Modi’in School Pupils Help Find 900-Year-Old Crusader Jewelry Trove

June 20, 2017

Source: Times of israel


Some 2,500 Israeli pupils and volunteers from Modiin-Maccabim-Re’ut participated in an archaeological excavation in their own community, coming away with a new sense of history — and a treasure trove of 900-year-old Crusader-period jewelry. The 4th- through 12th-grade pupils engaged in a cultural-educational archaeological excavation as part of a joint Israel Antiquities Authority and municipality venture at Givat Tittora over the past year. Alongside the pupils, volunteers of all ages were also uncovering their town’s history and heritage — and having good, dirty fun in the process.

The Tel Tittora ancient archaeological mound has evidence of settlement beginning in the Chalcolithic period (c. 6,000 years ago) through modernity. The hill’s strategic location, surrounded by arable valleys on the main route from the coast to Jerusalem, explains its continual settlement. According to excavation director Avraham Tendler, the site has offered up artifacts from the Bronze Age, the Iron Age, and the First Temple period through the Second Temple period, and even houses hiding complexes from the Bar Kochba Revolt.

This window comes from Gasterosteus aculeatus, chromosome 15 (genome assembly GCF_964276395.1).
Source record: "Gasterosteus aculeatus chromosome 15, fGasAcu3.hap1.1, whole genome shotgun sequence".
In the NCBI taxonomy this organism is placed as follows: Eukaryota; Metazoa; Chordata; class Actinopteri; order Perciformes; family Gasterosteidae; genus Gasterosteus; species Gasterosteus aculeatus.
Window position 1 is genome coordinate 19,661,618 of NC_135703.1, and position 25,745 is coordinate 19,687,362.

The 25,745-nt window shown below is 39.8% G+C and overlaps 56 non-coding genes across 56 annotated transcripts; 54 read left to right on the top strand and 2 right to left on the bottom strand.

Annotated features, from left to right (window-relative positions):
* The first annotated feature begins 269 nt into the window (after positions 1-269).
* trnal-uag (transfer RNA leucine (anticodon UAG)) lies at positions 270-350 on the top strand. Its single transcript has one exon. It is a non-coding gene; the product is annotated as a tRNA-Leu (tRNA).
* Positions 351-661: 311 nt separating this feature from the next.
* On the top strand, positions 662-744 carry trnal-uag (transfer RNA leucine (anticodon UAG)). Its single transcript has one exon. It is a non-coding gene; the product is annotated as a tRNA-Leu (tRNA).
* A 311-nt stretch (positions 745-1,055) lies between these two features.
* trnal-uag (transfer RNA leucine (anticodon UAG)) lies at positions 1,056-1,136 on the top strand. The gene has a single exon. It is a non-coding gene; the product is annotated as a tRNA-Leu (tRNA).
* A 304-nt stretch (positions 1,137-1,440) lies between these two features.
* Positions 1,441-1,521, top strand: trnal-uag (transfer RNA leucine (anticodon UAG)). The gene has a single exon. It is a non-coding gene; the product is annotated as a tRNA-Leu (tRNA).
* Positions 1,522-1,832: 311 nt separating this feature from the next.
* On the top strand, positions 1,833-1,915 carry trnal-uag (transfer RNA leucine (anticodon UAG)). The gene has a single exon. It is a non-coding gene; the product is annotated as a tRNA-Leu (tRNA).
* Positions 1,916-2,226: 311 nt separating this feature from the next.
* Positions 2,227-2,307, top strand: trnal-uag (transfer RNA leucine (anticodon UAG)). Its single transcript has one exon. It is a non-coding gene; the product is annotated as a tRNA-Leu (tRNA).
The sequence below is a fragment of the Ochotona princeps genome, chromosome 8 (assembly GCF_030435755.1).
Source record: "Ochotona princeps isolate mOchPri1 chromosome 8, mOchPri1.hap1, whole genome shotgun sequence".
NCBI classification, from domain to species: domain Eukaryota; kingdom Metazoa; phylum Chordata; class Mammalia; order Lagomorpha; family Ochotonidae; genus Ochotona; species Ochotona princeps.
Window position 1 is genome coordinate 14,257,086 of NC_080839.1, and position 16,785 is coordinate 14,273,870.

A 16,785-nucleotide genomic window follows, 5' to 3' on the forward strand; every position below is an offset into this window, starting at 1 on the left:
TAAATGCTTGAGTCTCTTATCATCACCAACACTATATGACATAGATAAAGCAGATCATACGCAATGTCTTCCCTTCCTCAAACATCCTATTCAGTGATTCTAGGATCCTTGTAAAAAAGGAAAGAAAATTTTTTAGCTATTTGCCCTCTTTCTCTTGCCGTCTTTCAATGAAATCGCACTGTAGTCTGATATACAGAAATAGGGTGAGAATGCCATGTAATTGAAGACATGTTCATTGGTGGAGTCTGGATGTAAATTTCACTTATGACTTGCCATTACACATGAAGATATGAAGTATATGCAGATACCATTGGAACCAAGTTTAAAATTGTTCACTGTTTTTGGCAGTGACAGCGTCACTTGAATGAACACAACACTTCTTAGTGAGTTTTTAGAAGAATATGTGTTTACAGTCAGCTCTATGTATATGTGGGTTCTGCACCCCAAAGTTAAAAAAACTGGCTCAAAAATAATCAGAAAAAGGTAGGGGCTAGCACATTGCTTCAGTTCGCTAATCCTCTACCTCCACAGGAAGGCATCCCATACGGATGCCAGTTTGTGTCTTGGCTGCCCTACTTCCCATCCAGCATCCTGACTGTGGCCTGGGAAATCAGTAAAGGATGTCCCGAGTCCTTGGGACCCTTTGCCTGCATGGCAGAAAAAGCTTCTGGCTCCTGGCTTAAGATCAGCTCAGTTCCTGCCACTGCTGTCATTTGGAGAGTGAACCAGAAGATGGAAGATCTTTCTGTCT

Tendler’s team is currently excavating a Crusader fortress, where an impressive mass of 900-year-old jewelry was curiously all found in its inner courtyard. The finds included dozens of items, many of them in pristine condition.

“In the courtyard is where the women would cook and bake in clay ovens and apparently women who worked in the cooking and baking wore jewelry — necklaces, rings, bracelets, earrings, hair pins. Through the hundreds of years of activity in the courtyard, some of that jewelry fell,” said Tendler.

For Tendler, the opportunity for the schoolchildren to work alongside his team at the dig lets them break through the museum glass and discover their own history and heritage.

Municipality residents and other volunteers are excavating the foundations of the fortress. There they have exposed a large Roman period building beneath the Crusader fortress, which will also become part of the eventual public urban nature park on the hill.

Read the whole story at Times of Israel.

Updated: Jun. 28, 2017